A team of Australian researchers have reported new data on the role of a specific microRNA in blocking dengue replication in the mosquito Aedes aegypti, providing new insights into how infection by the virus may be combatted through management of its primary vector.
Dengue virus, or DENV, is a principle cause of a potentially lethal hemorrhagic fever and is primarily transmitted by female mosquitos. With no specific antiviral treatments or preventative vaccines available, controlling mosquitos has emerged as a key strategy to prevent infection.
Given the potential hazards of using chemical pesticides, interest has turned to the use of the endosymbiotic bacteria Wolbachia for vector population management.
According to the report, which appeared in this week’s Proceedings of the National Academy of Sciences, mosquitos infected with Wolbachia show strong resistance to a variety of arboviruses including DENV, yellow fever, and Plasmodium.
In 2011, as part of their effort to uncover the mechanisms behind this protective effect, the Australian investigators discovered that Wolbachia infection not only significantly alters the overall mosquito miRNA profile, but also induces expression of the miRNA aae-miR-2940, which is not detected in non-infected mosquitos.
Notably, a target of aae-miR-2940 is the Ae. aegypti metalloprotease gene, and the scientists demonstrated that miRNA and its stabilization of its target are “essential” for the replication/maintenance of Wolbachia in the mosquito.
“Considering the significant abundance of [aae-miR-2940] in Wolbachia-infected mosquitoes, we were interested to find out if the miRNA has other potential targets,” Sassan Asgari, a University of Queensland researcher and senior author of the PNAS paper, told Gene Silencing News in an email.
Using bioinformatics tools, the researchers identified the DNA methyltransferase gene AaDnmt2 as a possible target of aae-miR-2940 — a result that caught the team’s attention in light of research being conducted in a colleague’s lab indicating that the genomes of Wolbachia-infected mosquitoes are hypomethylated, he noted.
“Ae. aegypti only has one cytosine methyltransferase — AaDnmt2,” Asgari added. “Therefore, we were interested to find out if this gene is affected by aae-miR-2940, leading to changes in genome methylation.”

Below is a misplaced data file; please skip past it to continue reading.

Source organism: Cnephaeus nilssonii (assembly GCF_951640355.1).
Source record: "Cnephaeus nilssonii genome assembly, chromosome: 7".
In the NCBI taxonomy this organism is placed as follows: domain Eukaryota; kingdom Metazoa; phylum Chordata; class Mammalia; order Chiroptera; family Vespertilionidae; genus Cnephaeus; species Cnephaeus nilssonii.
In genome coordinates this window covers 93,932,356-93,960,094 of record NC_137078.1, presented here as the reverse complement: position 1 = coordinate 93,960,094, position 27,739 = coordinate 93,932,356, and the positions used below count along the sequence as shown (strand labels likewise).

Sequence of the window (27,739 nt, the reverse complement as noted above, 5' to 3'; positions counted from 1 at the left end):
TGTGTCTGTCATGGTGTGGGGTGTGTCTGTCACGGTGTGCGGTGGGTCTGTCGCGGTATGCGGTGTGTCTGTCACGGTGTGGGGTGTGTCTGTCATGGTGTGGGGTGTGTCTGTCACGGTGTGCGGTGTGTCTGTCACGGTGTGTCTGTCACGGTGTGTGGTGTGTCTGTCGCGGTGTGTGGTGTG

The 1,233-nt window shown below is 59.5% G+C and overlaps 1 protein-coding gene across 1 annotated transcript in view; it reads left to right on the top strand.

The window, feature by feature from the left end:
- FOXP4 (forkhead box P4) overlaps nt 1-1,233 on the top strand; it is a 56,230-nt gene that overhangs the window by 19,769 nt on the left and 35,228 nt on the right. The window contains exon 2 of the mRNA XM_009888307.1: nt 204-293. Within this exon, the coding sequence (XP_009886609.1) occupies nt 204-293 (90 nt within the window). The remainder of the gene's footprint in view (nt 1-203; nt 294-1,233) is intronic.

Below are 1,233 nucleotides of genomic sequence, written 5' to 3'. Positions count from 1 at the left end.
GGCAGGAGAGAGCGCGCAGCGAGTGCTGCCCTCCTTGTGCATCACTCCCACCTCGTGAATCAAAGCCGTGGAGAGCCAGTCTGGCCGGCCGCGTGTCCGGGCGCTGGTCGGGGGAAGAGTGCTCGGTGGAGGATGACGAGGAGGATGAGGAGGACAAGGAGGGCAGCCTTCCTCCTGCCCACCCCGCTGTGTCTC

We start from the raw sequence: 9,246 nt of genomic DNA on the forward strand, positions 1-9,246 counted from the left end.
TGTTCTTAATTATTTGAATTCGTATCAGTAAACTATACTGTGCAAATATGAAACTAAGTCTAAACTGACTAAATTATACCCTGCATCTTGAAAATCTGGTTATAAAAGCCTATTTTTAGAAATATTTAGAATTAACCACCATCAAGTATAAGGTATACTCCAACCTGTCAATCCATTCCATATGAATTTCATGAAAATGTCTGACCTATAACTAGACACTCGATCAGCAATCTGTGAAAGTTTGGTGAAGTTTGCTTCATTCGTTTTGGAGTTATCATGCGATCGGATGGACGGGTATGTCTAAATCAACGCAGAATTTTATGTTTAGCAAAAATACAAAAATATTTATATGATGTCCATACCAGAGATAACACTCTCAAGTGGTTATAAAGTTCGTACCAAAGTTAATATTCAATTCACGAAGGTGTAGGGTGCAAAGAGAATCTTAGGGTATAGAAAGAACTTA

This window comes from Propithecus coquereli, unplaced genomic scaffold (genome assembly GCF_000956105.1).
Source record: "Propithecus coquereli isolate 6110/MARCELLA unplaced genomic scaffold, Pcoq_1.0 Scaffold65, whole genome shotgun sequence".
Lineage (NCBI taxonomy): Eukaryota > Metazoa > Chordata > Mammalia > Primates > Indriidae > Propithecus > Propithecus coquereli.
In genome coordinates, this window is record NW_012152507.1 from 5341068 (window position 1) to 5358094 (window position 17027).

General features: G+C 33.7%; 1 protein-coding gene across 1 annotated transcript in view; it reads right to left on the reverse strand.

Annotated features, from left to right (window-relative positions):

Experimentation revealed that the gene was not detectable in Wolbachia-infected mosquitoes, but could be found in those infected insects that had been cured using tetracycline, according to the PNAS paper. In tetracycline-treated mosquitos infected with DENV, meanwhile, AaDnmt2 was expressed at “much higher levels” compared with non-DENV mosquitos.
Additional investigation validated the interaction between aae-miR-2940 and AeDnmt2, and the researchers demonstrated that the miRNA downregulates the gene’s expression, offering one possibility for the “mosquito genome methylation inflicted by Wolbachia, Asgari wrote in his email.
Since aae-miR-2940 was found to upregulate the transcript levels of the host metalloprotease, which is essential for Wolbachia infection, and because the miRNA also downregulates the transcript levels of AaDnmt2, the scientists explored the gene’s effect on the bacteria.
They discovered that overexpression of AaDnmt2 in Wolbachia-infected mosquitos significantly lowers the bacteria’s density, suggesting that suppression of the gene by Wolbachia is essential for infection maintenance.
To examine AaDnmt2’s effect on DENV, the researchers overexpressed the gene in mosquito cell lines that were then infected with the virus, finding that the relative abundance of DENV was signiﬁcantly higher in cells overexpressing AaDnmt2 versus control cells transfected with an empty vector, they wrote in PNAS.
“It seems suppression of AeDnmt2 by Wolbachia via induction of aae-miR-2940 contributes into resistance of Wolbachia-infected mosquito cells against dengue virus replication,” Asgari explained, although just how this AaDnmt2 facilitates dengue virus replication requires further investigation.
Interestingly, when considered alongside the data from the team’s 2011 paper, the findings in PNAS indicate that a single miRNA can have both repressive and enhancing effects on different targets — in this case, AaDnmt2 and metalloprotease, respectively, he added.
Overall, the work published in PNAS reveals a critical functional link between Wolbachia, miRNAs, and DENV, the study’s authors concluded.
Additionally, a better understanding of the mechanisms that contribute to Wolbachia’s inhibitory effects on DENV may help in the utilization of the endosymbiont in disease prevention and improved management of the mosquito vector, Asgari added.
This is particularly important as Ae. aegypti is a relatively new host to Wolbachia, with many questions remaining about its interaction with the mosquito and its long-term maintenance and inhibitory effects on viral replication, he wrote.